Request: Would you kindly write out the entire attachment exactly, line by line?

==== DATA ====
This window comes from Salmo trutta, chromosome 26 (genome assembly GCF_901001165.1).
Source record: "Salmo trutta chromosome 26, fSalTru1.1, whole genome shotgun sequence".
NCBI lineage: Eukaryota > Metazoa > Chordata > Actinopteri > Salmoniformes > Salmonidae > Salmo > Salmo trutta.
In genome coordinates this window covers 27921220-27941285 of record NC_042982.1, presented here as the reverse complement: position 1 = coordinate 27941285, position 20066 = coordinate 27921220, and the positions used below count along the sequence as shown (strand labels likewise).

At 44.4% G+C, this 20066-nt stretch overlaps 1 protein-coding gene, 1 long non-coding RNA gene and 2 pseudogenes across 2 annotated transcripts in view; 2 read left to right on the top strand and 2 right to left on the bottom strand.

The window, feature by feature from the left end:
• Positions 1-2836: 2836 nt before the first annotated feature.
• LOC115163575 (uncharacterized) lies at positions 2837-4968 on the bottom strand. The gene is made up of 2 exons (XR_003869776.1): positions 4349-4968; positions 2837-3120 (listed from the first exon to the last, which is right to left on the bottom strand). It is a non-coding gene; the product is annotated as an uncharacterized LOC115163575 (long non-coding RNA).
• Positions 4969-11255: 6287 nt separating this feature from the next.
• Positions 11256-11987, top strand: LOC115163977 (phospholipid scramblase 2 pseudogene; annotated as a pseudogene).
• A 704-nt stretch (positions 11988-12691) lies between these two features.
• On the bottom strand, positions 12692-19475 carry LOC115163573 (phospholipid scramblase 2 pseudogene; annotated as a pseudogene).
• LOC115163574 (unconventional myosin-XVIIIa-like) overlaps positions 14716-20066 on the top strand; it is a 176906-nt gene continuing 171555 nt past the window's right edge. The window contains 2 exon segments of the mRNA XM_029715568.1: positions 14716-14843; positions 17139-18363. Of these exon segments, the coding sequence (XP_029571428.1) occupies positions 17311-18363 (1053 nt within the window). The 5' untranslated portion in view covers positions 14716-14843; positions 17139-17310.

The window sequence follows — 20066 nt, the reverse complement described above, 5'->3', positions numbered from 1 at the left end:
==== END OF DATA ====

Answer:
This window comes from Salmo trutta, chromosome 26 (genome assembly GCF_901001165.1).
Source record: "Salmo trutta chromosome 26, fSalTru1.1, whole genome shotgun sequence".
NCBI lineage: Eukaryota > Metazoa > Chordata > Actinopteri > Salmoniformes > Salmonidae > Salmo > Salmo trutta.
In genome coordinates this window covers 27921220-27941285 of record NC_042982.1, presented here as the reverse complement: position 1 = coordinate 27941285, position 20066 = coordinate 27921220, and the positions used below count along the sequence as shown (strand labels likewise).

At 44.4% G+C, this 20066-nt stretch overlaps 1 protein-coding gene, 1 long non-coding RNA gene and 2 pseudogenes across 2 annotated transcripts in view; 2 read left to right on the top strand and 2 right to left on the bottom strand.

The window, feature by feature from the left end:
• Positions 1-2836: 2836 nt before the first annotated feature.
• LOC115163575 (uncharacterized) lies at positions 2837-4968 on the bottom strand. The gene is made up of 2 exons (XR_003869776.1): positions 4349-4968; positions 2837-3120 (listed from the first exon to the last, which is right to left on the bottom strand). It is a non-coding gene; the product is annotated as an uncharacterized LOC115163575 (long non-coding RNA).
• Positions 4969-11255: 6287 nt separating this feature from the next.
• Positions 11256-11987, top strand: LOC115163977 (phospholipid scramblase 2 pseudogene; annotated as a pseudogene).
• A 704-nt stretch (positions 11988-12691) lies between these two features.
• On the bottom strand, positions 12692-19475 carry LOC115163573 (phospholipid scramblase 2 pseudogene; annotated as a pseudogene).
• LOC115163574 (unconventional myosin-XVIIIa-like) overlaps positions 14716-20066 on the top strand; it is a 176906-nt gene continuing 171555 nt past the window's right edge. The window contains 2 exon segments of the mRNA XM_029715568.1: positions 14716-14843; positions 17139-18363. Of these exon segments, the coding sequence (XP_029571428.1) occupies positions 17311-18363 (1053 nt within the window). The 5' untranslated portion in view covers positions 14716-14843; positions 17139-17310.

The window sequence follows — 20066 nt, the reverse complement described above, 5'->3', positions numbered from 1 at the left end: